[RFC3611]  Friedman, T., Caceres, R., and A. Clark, "RTP Control
              Protocol Extended Reports (RTCP XR)", RFC 3611,
              November 2003.

   [RFC3702]  Loughney, J. and G. Camarillo, "Authentication,
              Authorization, and Accounting Requirements for the Session



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              Initiation Protocol (SIP)", RFC 3702, February 2004.

   [RFC3711]  Baugher, M., McGrew, D., Naslund, M., Carrara, E., and K.
              Norrman, "The Secure Real-time Transport Protocol (SRTP)",
              RFC 3711, March 2004.

   [RFC3824]  Peterson, J., Liu, H., Yu, J., and B. Campbell, "Using
              E.164 numbers with the Session Initiation Protocol (SIP)",
              RFC 3824, June 2004.

   [RFC3966]  Schulzrinne, H., "The tel URI for Telephone Numbers",
              RFC 3966, December 2004.

   [RFC3986]  Berners-Lee, T., Fielding, R., and L. Masinter, "Uniform
              Resource Identifier (URI): Generic Syntax", STD 66,
              RFC 3986, January 2005.

   [RFC4347]  Rescorla, E. and N. Modadugu, "Datagram Transport Layer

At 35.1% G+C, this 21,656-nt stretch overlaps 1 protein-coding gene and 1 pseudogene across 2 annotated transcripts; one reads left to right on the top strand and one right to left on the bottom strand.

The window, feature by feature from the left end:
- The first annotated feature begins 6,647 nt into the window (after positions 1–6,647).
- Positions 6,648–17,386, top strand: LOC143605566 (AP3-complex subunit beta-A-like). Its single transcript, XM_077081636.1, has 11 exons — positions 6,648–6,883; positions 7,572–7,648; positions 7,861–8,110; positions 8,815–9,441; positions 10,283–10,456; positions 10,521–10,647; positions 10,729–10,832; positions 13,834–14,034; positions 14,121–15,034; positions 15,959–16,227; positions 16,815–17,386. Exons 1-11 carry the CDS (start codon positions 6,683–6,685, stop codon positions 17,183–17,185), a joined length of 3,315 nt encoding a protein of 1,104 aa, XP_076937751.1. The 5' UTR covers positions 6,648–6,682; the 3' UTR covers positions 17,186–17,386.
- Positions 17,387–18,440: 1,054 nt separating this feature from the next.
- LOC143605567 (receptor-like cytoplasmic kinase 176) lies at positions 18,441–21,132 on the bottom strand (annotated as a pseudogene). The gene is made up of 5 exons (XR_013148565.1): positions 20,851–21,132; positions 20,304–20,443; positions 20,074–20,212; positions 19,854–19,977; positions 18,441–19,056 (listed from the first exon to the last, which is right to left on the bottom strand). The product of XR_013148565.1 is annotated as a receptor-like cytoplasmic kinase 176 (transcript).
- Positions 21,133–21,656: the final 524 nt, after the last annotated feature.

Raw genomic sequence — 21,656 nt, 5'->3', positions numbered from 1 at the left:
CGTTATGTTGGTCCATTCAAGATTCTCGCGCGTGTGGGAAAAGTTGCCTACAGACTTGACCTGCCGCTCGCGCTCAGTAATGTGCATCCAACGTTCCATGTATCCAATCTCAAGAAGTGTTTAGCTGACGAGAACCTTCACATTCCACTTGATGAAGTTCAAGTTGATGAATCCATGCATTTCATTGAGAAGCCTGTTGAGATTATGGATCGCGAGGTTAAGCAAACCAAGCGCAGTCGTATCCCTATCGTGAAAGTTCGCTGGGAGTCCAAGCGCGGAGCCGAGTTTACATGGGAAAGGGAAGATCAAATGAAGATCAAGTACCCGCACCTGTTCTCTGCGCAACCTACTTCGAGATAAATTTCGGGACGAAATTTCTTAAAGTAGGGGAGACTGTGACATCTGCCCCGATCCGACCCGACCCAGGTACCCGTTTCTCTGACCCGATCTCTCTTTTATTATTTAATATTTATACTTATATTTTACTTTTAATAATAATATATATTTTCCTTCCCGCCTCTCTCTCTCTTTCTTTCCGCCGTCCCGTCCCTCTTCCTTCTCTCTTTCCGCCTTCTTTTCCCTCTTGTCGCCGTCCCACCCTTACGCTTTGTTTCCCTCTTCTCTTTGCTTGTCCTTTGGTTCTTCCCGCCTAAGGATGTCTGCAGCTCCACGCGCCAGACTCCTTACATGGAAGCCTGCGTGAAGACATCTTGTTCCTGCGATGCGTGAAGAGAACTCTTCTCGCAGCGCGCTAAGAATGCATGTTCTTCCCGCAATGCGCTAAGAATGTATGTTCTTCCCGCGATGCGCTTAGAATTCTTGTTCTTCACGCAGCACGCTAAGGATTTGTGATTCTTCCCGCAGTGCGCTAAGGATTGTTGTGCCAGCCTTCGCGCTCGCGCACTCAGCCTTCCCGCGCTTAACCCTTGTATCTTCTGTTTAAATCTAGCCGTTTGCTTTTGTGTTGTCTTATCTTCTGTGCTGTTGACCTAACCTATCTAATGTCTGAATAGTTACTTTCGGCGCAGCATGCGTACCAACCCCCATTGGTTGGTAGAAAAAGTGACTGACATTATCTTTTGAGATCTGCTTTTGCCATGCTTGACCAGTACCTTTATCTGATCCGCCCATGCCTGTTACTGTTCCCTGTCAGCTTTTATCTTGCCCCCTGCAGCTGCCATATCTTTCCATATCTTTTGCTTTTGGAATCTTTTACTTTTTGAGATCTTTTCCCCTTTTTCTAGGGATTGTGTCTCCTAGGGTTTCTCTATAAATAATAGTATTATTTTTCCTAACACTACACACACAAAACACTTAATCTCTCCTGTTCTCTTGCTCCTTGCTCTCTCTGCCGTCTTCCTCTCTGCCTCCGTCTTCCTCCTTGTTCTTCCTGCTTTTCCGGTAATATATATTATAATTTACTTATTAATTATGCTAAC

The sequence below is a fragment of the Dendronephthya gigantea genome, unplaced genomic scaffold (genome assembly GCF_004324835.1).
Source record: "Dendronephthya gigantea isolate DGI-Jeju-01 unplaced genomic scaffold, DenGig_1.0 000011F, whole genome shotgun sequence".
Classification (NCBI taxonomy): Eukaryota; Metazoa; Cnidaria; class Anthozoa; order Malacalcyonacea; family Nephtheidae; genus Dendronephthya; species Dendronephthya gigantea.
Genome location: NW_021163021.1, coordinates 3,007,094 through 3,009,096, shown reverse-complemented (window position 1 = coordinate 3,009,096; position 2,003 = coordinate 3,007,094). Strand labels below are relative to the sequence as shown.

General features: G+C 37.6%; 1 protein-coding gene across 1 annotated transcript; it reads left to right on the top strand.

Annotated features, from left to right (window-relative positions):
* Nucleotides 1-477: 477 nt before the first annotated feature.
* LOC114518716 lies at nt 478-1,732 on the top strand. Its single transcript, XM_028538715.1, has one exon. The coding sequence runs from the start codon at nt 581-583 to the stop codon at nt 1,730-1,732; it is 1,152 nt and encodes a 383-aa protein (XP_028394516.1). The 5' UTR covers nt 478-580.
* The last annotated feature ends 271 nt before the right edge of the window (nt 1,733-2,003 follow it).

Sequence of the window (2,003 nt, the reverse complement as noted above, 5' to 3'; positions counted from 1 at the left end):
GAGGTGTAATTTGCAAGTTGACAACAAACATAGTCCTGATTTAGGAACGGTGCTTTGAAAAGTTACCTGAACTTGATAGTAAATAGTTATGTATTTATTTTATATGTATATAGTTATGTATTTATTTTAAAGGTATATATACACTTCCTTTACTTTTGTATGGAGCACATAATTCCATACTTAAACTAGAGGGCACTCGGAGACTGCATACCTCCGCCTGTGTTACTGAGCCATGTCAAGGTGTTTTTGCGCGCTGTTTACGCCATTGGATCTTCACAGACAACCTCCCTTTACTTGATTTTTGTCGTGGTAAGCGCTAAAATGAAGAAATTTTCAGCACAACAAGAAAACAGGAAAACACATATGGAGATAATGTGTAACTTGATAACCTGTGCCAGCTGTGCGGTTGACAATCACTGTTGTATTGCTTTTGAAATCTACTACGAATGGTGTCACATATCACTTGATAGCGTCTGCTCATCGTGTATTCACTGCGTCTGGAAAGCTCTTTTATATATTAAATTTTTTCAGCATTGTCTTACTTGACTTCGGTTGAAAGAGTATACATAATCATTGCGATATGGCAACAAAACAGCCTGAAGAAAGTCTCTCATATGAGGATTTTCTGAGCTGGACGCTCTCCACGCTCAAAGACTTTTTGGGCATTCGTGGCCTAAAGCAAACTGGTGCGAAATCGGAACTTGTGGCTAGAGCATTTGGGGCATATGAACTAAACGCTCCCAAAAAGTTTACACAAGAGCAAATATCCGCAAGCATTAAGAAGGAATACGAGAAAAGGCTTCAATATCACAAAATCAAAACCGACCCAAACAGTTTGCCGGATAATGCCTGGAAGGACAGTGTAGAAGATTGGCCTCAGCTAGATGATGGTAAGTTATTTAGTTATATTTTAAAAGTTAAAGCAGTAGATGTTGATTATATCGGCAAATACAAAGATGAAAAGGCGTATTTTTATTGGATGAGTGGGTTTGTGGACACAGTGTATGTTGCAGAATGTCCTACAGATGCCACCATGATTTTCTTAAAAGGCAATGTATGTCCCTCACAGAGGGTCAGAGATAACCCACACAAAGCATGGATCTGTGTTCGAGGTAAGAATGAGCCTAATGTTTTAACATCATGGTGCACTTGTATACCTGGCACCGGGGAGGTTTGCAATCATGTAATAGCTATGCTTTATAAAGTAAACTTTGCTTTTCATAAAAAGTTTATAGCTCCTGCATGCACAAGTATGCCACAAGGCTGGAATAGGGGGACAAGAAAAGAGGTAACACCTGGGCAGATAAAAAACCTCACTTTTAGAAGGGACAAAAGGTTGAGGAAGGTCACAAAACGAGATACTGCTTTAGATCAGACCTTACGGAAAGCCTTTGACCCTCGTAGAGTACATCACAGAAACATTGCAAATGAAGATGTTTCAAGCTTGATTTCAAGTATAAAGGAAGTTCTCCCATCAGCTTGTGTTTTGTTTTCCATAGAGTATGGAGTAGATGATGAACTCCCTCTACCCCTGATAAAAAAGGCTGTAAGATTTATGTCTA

Security", RFC 4347, April 2006.

   [RFC4474]  Peterson, J. and C. Jennings, "Enhancements for
              Authenticated Identity Management in the Session
              Initiation Protocol (SIP)", RFC 4474, August 2006.

   [RFC4566]  Handley, M., Jacobson, V., and C. Perkins, "SDP: Session
              Description Protocol", RFC 4566, July 2006.

























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Appendix A.  Policy Parameters for Session Peering

   This informative section lists various types of parameters that
   should be considered by implementers when deciding what configuration
   parameters to expose to system administrators or management stations,
   as well as SSPs or federations of SSPs when discussing the technical
   aspects of a session peering policy.

   In the context of session peering, a policy can be defined as the set
   of parameters and other information needed by an SSP to exchange
   traffic with another peer.  Some of the session policy parameters may
   be statically exchanged and set throughout the lifetime of the
   peering relationship.  Others parameters may be discovered and
   updated dynamically using by some explicit protocol mechanisms.
   These dynamic parameters may also relate to an SSP's session-
   dependent or session independent policies as defined in [I-D.ietf-
   sipping-session-policy].

   Various types of policy information may need to be discovered or
   exchanged in order to establish session peering.  At a minimum, a
   policy should specify information related to session establishment
   data in order to avoid session establishment failures.  A policy may
   also include information related to QoS, billing and accounting,
   layer-3 related interconnect requirements which are out of the scope
   of this document.

   Some aspects of session peering policies must be agreed to and
   manually implemented; they are static and are typically documented as